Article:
Amazon Customers to Get Refunds After eBook Price Fixing Lawsuit

Amazon has notified its customers that they may be getting a refund on some titles

The price fixing lawsuit involving several book publishers and Apple is already proving a boon for customers. Prices on some books have fallen because of the lawsuit and now Amazon is notifying users that they may be entitled to some refunds on books they bought for the past few years.

The refunds aren't huge, between $0.30 and $1.32 per title, but they could add up. Considering that ebooks are quite cheap already, the refund could be a significant chunk of the original price.

Barnes & Noble is expected to send a similar notification to its customers. Still, no money is coming any time soon, the judge still has to approve the settlement, a hearing is scheduled for February.

Only three publishers have agreed to the settlement, so the money will only cover titles from Hachette, HarperCollins and Simon & Schuster.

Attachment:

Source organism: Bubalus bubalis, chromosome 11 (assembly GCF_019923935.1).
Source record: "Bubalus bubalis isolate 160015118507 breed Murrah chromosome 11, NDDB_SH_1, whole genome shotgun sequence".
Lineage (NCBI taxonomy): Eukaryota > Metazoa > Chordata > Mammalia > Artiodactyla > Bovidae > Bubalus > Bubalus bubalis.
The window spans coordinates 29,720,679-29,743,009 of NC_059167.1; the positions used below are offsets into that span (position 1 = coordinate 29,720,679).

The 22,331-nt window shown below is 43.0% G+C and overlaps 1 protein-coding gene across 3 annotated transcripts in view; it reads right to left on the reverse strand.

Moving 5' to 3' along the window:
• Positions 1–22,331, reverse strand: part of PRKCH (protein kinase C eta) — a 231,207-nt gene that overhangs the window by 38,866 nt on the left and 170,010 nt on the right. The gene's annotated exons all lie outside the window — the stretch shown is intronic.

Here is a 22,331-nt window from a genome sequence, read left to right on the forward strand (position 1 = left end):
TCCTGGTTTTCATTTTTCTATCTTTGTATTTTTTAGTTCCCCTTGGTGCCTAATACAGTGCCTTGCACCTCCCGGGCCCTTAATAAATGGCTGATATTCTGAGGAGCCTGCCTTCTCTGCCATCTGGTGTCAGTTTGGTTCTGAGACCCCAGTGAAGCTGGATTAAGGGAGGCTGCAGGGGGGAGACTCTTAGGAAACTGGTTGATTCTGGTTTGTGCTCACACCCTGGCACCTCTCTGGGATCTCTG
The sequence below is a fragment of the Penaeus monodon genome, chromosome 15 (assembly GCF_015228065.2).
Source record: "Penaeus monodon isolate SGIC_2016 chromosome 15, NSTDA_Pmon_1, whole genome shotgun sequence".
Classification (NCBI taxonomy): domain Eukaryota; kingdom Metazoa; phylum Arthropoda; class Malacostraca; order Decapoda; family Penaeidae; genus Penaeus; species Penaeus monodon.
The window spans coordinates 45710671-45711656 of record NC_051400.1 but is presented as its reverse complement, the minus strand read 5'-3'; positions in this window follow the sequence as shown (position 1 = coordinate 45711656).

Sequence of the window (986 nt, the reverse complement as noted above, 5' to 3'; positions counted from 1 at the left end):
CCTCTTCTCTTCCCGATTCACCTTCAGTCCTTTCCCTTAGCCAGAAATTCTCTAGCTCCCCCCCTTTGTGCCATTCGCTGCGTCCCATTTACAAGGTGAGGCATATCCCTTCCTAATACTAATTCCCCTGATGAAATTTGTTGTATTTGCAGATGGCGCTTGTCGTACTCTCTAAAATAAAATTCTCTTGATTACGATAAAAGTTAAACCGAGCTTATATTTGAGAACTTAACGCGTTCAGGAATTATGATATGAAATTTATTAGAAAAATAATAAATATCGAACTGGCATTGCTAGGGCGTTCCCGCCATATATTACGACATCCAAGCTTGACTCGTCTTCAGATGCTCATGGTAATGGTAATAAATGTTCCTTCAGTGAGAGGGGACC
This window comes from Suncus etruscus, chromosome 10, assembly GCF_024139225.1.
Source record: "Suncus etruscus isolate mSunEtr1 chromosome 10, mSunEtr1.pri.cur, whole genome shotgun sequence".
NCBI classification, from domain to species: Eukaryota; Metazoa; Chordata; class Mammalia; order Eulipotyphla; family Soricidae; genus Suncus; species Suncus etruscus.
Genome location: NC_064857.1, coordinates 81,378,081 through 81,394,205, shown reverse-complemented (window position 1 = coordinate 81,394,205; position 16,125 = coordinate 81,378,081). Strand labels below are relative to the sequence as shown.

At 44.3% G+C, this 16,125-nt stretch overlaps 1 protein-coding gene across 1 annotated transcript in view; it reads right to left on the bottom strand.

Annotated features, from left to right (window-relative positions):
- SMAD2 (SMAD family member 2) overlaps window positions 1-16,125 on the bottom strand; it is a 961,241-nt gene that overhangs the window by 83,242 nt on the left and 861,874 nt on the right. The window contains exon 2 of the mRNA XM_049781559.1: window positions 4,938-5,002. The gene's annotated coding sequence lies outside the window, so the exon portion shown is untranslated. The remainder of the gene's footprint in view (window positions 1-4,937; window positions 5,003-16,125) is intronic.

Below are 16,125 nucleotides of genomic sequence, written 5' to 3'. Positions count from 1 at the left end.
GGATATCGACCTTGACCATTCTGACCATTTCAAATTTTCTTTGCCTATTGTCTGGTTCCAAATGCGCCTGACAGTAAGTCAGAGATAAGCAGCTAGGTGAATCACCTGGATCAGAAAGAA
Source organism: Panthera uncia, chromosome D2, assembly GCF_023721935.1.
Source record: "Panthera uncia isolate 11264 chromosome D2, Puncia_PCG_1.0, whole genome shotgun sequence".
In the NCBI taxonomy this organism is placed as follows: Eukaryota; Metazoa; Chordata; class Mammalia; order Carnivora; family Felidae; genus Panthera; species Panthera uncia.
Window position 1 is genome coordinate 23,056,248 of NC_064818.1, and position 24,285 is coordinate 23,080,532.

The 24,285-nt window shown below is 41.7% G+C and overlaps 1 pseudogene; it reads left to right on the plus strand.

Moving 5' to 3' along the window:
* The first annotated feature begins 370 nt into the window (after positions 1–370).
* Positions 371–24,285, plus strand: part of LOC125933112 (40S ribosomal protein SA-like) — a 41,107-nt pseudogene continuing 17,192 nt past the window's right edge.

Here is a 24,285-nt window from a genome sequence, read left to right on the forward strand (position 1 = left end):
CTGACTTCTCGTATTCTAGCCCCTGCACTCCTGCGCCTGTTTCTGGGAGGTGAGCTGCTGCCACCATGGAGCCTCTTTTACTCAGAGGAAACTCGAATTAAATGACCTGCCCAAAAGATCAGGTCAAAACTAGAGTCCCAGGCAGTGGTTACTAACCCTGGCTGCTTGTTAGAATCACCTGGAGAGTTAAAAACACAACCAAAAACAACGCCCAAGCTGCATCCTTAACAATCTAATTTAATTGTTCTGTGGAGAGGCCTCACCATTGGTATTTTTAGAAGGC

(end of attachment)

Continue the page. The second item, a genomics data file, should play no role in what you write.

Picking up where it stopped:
Two other publishers as well as Apple are fighting the accusations and will go ahead with the full lawsuit.

"You are entitled to a credit for some of your past e-book purchases as a result of legal settlements between several major e-book publishers and the attorneys general of most US states and territories, including yours," Amazon told eligible customers in an email.

"In addition to the account credit, the settlements impose limitations on the publishers' ability to set e-book prices," the email added.

"We think these settlements are a big win for customers and look forward to lowering prices on more Kindle books in the future," Amazon said.

The company has every right to celebrate the settlement and the lawsuit, since Amazon was the target of the price fixing scheme.

Publishers were unhappy with Amazon's dominance of the ebook space and were particularly worried about the discount mentality at the company.

Amazon sold some titles at a loss to drive up sales and get people hooked on the Kindle, and ebooks in general. But publishers were worried that lower prices would drive down the "value" of ebooks in people's minds.

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